One or two catheters may be in place when you leave the hospital. One may be clamped off, with the other draining into a drainage bag. Check the drainage bag to make sure urine is collecting into the bag, and none of the tubing is kinked. You will learn how to flush the catheter if urine stops flowing or if urine leaks around the catheter. If you use a Foley catheter, you must secure the catheter tubing to your leg to prevent the catheter from pulling on and irritating your urethra. Clean around the catheter(s) daily with soap and water and pat dry. You should empty the drainage bag(s) at least twice daily.
You will receive instructions on caring for your abdominal dressing before leaving the hospital. Watch for signs and symptoms of infection:
- Increased pain
- Increased body temperature
- Swelling at the incision site
- Draining from the incision site
- Redness at the incision site
- Change in the smell of urine
Call your surgeon's office immediately if you notice any of these symptoms.
Do not soak or swim in a lake, pool, or hot tub (as directed by your surgeon).
Diet and Fluids
It's essential to drink plenty of water every day. Adequate fiber intake can help reduce constipation. Practice a regular bowel program to avoid chronic constipation.
You may return to school or work when you feel well enough to do so or when your surgeon says it's OK. You shouldn't participate in swimming, wrestling, riding bikes, or other strenuous activities for at least three weeks after surgery or until your catheters are removed.
The tissue used to create your bladder augmentation will continue to secrete mucus. To help prevent mucus build-up, irrigate (flush out) your bladder with normal saline at least twice daily for the first two to three months following surgery. After that, irrigate the bladder at least once daily for the rest of your life. Please see bladder irrigation for more information.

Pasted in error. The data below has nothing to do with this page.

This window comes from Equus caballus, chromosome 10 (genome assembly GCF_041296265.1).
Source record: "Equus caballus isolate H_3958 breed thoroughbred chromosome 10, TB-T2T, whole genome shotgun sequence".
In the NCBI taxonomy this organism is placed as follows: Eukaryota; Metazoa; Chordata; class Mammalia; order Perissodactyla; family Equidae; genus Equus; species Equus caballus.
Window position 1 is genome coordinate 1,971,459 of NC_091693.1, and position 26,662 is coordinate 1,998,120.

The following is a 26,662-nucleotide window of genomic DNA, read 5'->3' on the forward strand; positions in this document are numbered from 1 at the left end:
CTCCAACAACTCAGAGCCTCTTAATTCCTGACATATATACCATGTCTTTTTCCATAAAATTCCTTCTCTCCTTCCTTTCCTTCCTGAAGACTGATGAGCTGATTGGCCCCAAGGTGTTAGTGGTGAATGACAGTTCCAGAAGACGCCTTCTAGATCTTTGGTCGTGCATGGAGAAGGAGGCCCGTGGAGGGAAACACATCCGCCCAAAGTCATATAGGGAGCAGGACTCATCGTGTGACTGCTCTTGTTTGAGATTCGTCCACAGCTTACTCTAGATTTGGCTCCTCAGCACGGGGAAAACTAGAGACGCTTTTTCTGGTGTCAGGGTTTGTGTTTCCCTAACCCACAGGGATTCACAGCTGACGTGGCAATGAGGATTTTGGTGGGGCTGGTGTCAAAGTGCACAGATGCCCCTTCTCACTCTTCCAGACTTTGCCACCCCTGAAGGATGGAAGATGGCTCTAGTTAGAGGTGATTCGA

About two or three weeks after discharge, you'll have a test called a cystogram. In a cystogram, contrast (colored) fluid will be put into the bladder via a catheter. If all of the contrast fluid stays in your bladder and there are no leaks, then one or all catheters may be removed by your surgeon. After the catheters are removed, you will start intermittent catheterization to drain your bladder. A urology provider will teach you how to irrigate your bladder to prevent mucus buildup, bladder stones, and urinary tract infections (UTIs).
It is essential that you wear some form of medical identification indicating that you have an augmented bladder in case of an emergency. If you had a Mitrofanoff procedure, your identification should state that you must be catheterized through the Mitrofanoff site.
When to Call Your Gillette Provider
Call your Gillette surgeon if:
- your urine output decreases and does not improve after irrigating your catheter(s)
- your catheter(s) fall out
- you are unable to irrigate your catheter
- there is a large amount of bleeding
- you notice signs or symptoms of an infection (the incision is red, swollen, draining, or if you have a fever of 101.5o F or higher).
For More Information
If you have health-related questions on this topic, please call Gillette Telehealth Nursing at (651) 229-3839.
This information is for educational purposes only. It is not intended to replace the advice of your health care providers. If you have any questions, talk with your doctor or others on your health care team. If you are a Gillette patient with urgent questions or concerns, please contact Telehealth Nursing at 651-229-3890.